Difficulty is Temporary

My heating system died the other day. In the middle of winter, of course. It could be worse – I could live up North, but still, we have a winter storm coming this weekend and cold is cold. I had been saving up to replace my HVAC systems anyway, so today I’m working from my kitchen table while a crew installs a new HVAC system above my home office.

Watching them remove the old outdoor unit from the concrete slabs outside, I began to wonder how they’d attach the new units to the concrete. I’m fairly handy around the house, but I’ve never done anything like that before. I caught myself thinking “That’s going to be hard to do”, and then realized that the only reason I thought it would be hard is because I’d never done it before. The installation crew not only knows what to do, but they’ve done it many times and have all the right tools for the job. For them, it’s not only NOT hard, but routine and probably even simple.

This is a good lesson to be reminded of from time to time: Difficulty is only a matter of perspective. What is hard to the novice can be easy for the expert.

Difficulty is also transitional. It’s not entirely fair to say that it’s easy for HVAC installers to install a new unit, because it’s an objectively difficult thing to master. Nobody is born knowing the difference between a heat pump and a furnace, it’s something you learn. If you go back far enough, everyone on my installation crew once said “That’s going to be hard to do” when faced with attaching a device to a concrete slab.

After years of learning, practicing, and doing, what was once hard can become routine.

We hear from a lot of people that they want to work on their personal growth, but that it’s hard for them. It’s hard to find the time. It’s hard to know what to journal about. It’s hard to get through a self-study book. It’s hard to concentrate.

That’s all very true. But as my HVAC installers reminded me today, it doesn’t always have to be that way.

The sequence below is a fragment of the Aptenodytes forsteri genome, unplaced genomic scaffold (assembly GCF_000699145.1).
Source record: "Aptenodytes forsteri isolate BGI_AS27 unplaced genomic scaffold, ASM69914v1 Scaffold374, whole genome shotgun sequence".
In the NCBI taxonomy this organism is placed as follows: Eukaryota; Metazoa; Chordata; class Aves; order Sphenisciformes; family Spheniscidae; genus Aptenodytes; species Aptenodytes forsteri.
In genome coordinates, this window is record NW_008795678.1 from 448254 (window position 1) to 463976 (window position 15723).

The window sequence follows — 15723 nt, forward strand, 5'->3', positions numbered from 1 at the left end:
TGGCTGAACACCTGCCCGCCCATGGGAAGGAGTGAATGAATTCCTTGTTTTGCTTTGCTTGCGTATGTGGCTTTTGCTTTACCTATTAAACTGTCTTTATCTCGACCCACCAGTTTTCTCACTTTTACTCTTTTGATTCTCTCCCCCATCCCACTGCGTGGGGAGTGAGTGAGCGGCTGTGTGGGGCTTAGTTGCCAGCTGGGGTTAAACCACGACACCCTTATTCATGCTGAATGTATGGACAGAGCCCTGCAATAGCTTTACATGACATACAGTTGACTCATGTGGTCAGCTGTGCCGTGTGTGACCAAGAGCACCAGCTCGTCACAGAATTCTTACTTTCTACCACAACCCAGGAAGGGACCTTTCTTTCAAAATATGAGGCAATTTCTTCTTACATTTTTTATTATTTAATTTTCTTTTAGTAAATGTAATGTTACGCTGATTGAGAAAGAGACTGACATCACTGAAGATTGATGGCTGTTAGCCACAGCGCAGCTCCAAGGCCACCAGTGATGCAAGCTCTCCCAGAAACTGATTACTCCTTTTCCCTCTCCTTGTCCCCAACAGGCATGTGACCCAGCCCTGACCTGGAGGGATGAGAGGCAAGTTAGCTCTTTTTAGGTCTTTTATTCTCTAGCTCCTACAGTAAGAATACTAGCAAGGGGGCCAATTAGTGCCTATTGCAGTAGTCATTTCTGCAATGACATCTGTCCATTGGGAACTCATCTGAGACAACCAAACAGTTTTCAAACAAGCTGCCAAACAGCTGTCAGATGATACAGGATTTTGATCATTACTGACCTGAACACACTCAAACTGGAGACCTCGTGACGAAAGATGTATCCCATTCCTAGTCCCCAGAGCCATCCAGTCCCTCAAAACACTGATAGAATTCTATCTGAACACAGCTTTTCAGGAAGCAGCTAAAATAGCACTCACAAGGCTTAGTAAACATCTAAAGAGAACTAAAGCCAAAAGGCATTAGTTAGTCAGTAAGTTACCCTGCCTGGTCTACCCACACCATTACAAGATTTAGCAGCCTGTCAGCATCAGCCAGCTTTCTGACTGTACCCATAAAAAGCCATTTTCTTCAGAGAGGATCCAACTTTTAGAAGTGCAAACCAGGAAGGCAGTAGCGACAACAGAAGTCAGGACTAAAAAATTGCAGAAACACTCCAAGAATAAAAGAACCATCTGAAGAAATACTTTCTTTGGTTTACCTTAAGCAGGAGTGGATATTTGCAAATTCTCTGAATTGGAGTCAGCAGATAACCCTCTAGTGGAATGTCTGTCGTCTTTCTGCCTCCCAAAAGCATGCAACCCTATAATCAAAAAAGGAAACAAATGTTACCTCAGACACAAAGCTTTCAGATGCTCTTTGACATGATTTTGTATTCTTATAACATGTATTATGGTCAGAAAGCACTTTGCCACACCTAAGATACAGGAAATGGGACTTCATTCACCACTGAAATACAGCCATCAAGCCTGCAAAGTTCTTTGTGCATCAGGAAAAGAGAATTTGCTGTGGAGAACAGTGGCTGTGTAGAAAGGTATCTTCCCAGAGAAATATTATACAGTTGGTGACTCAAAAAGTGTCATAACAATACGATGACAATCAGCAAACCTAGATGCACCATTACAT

We built Maple to make personal growth more accessible. We designed it to make it easy to journal, to reflect, to keep track of your thoughts and ideas. We wanted to take away some of the hurdles that accompany personal improvement, so people could get right to the work of making their lives better and more fulfilling.

The truth is that even with the right tools, you must to do the hard work. You must find the time. You must confront the blank page and start typing words. You must get through that book because you know it’s good for you.

Doing that means getting past your fears. Fear that you can’t do it, that it won’t help, that you aren’t good enough.

You can, it will, and you are.

Maybe getting past those fears is as simple as reminding yourself that it’s only hard for now. If you keep at it, little by little, eventually it becomes easier. And eventually you will master it, and your personal growth habits will become routine.

We’d love to hear how you’ve overcome your personal growth challenges in the past, especially if you’re using Maple to make your journey just a little bit easier. Use our contact form to get in touch with us and share your story, or become a guest blogger to share your story with our readers.

(For those who are interested, the HVAC installers replaced my concrete slabs with steel ones. See? Easy!)


#LetsGrow  #MeetMaple

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Scott

Scott

Scott Waletzko is the managing partner responsible for all things technical at R. Alliance, including the design and development of Maple.

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